Most recently, for eight years, she was the Global Head of Diversity & Inclusion and Workplace Strategies at the world’s largest HR association, The Society for Human Resource Management (SHRM). There she developed and implemented transformational programs and outcomes for both SHRM and the D & I field, and today, remains a sought-after global thought leader on the changing global workforce and leadership excellence by organizations around the world.  
Dr. Davis has also served in senior leadership roles at Exelon Corporation, Capital One, Circuit City Corporate Services, and Bank of America. She is a certified Senior HR Professional (through SHRM and the HR Certification Institute), and a certified International Speaking Professional (a designation only held by 17% of speakers worldwide).  
Additionally, she sits on the Board of Directors for the National Speaker’s Association, the Advisory Board for Diversity Woman Media, the Forum on Workplace Inclusion, and the Board of Central Florida Speakers Association.   
Dr. Davis has also been a featured expert and quoted on NBC’s The Today Show, the Wall Street Journal, NPR, USA Today, HR Magazine, Profiles in Diversity Journal,, Smart Meeting Magazine, Uptown Professional, Diversity Woman, and was featured on the cover of the winter 2018 issue of Inclusion Magazine. She is the best-selling author of, “Reinvent Yourself: Strategies for Achieving Success in Every Area of Your Life,” and “The Seat: How to Get Invited to the Table When You are Over- Performing but Undervalued.” She is also a featured and popular author for LinkedIn Learning. 


Stephen Ritz

Stephen Ritz is an internationally acclaimed, award-winning educator, author of best-selling book, The Power Of A Plant and Founder of Green Bronx Machine. Known as America's favorite teacher and 2015 Top Ten Finalist for the Global Teacher Prize, Stephen is responsible for creating the first edible classroom in the world. He and his students have grown more than 165,000 pounds of vegetables in the South Bronx, were celebrated at the Obama White House three times, have been featured on the cover of TIME for KIDS, and are the subject of a new, full-feature documentary, Generation Growth. Stephen serves as a Senior Fellow in Social Innovation at Babson College and as a Board Member for the NYC Nutrition Education Network. Stephen is now appearing in the new PBS educational series Let's Learn with Mister Ritz, was named the 2020 Change-Maker Award by NYC Food Policy Center for his response to COVID, named a 2021 Food Hero by TMZ Live, testified for the U.S. House of Representatives Committee on Ending Hunger in America, and was awarded the 2021 Artemis CEA Disruptor Award for his work, advocacy, and impact in public schools across NYC and America. Stephen was just named to the Food Transition Team for NYC Mayor, Eric Adams and named 2023 Global Food Hero.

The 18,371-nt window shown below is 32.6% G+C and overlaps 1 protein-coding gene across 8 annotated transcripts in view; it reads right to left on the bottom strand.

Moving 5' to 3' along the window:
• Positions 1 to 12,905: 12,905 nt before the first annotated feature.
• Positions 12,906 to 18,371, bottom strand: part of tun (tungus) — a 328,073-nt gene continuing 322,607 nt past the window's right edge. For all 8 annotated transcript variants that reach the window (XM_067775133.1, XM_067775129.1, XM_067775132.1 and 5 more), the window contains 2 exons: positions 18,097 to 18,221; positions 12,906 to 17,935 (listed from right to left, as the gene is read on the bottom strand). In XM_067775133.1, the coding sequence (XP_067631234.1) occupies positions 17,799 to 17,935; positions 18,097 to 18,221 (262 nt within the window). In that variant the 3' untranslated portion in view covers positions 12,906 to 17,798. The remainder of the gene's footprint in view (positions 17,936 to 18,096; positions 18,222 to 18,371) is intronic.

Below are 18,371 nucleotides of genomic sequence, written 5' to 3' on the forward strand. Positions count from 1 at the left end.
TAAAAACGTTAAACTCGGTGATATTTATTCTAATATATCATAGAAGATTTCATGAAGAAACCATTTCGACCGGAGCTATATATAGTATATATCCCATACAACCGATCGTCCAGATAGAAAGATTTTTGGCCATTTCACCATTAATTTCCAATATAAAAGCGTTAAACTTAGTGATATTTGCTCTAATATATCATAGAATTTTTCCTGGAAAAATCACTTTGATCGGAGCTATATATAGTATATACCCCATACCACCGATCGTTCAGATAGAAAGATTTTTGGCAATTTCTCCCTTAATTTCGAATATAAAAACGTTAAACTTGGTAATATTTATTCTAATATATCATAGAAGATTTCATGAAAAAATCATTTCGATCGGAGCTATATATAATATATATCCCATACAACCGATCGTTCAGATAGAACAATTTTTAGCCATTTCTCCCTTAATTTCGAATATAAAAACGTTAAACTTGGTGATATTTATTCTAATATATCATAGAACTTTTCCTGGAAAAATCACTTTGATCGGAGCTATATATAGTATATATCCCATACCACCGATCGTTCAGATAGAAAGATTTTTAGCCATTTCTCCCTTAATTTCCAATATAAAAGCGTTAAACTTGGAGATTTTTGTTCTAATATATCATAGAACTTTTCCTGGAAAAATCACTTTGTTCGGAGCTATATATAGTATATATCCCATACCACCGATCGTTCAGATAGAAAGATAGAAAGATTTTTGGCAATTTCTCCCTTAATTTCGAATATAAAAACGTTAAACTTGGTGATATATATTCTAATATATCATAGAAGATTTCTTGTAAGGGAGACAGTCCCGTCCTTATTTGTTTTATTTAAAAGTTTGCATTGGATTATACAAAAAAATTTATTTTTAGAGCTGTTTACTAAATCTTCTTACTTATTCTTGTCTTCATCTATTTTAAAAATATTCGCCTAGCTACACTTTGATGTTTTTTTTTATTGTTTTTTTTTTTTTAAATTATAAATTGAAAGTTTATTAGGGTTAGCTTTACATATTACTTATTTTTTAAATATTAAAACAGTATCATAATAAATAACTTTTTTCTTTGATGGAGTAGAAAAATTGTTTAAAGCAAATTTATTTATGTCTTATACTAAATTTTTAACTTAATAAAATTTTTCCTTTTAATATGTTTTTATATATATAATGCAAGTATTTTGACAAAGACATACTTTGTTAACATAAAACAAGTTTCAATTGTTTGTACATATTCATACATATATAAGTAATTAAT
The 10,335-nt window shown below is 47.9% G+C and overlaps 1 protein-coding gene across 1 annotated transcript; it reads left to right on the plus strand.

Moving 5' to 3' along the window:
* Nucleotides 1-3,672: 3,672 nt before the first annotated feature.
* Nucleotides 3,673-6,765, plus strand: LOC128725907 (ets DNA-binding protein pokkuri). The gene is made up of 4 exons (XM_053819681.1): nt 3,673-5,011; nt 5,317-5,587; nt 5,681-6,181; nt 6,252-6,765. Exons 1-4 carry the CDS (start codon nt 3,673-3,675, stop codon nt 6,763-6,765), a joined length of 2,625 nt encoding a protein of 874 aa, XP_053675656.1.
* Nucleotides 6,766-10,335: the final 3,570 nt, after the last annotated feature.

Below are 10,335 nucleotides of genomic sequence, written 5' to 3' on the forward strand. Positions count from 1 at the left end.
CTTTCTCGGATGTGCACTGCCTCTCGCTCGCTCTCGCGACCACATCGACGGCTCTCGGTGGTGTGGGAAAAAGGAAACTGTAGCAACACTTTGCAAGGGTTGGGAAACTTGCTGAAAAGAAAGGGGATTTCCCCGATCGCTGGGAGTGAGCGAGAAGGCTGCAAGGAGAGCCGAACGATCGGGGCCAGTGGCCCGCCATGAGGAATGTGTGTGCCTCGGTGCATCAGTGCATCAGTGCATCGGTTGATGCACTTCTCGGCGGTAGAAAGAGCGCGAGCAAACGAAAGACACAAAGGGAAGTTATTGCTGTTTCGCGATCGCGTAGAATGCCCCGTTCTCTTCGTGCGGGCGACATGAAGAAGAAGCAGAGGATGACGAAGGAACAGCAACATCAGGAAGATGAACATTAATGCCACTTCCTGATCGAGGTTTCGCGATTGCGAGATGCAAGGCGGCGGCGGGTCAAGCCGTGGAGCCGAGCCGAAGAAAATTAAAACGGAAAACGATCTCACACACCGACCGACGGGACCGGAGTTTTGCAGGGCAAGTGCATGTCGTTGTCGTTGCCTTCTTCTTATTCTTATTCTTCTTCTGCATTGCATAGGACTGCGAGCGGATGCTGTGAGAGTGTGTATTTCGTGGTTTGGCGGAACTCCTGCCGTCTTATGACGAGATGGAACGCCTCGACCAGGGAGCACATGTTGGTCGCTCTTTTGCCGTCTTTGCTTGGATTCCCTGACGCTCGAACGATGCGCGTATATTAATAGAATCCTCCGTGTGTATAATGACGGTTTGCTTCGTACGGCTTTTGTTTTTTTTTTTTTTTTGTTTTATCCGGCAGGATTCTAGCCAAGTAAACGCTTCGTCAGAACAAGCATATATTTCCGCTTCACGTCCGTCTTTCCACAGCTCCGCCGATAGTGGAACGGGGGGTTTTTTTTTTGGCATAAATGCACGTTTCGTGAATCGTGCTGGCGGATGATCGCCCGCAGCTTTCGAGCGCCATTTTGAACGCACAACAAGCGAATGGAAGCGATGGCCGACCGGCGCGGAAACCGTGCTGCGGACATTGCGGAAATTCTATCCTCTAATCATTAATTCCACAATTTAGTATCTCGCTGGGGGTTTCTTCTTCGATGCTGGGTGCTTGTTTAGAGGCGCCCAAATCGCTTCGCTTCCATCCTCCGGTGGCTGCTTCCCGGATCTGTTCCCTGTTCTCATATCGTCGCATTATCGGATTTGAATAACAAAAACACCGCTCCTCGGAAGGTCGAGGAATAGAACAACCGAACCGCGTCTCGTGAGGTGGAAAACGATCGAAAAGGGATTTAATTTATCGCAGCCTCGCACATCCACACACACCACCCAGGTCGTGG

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Dr. Chavonda Jacobs-Young

Dr. Chavonda Jacobs-Young serves as the Under Secretary for Research, Education, and Economics (REE), and as USDA’s Chief Scientist. The REE mission area is comprised of more than 8,500 employees with a $4 billion budget across its five component organizations including the Agricultural Research Service (ARS), Economic Research Service (ERS), National Agricultural Statistics Service (NASS), National Institute of Food and Agriculture (NIFA), and Office of the Chief Scientist (OCS). Together these organizations advance agricultural research, innovation, data, and Extension across a full range of agricultural issues including climate-smart agriculture, nutrition security, equity, and strengthening food supply chains. As Chief Scientist, Dr. Jacobs-Young advises the Secretary of Agriculture and other senior officials on scientific matters and chairs the USDA Science Council, which convenes all parts of USDA’s scientific enterprise.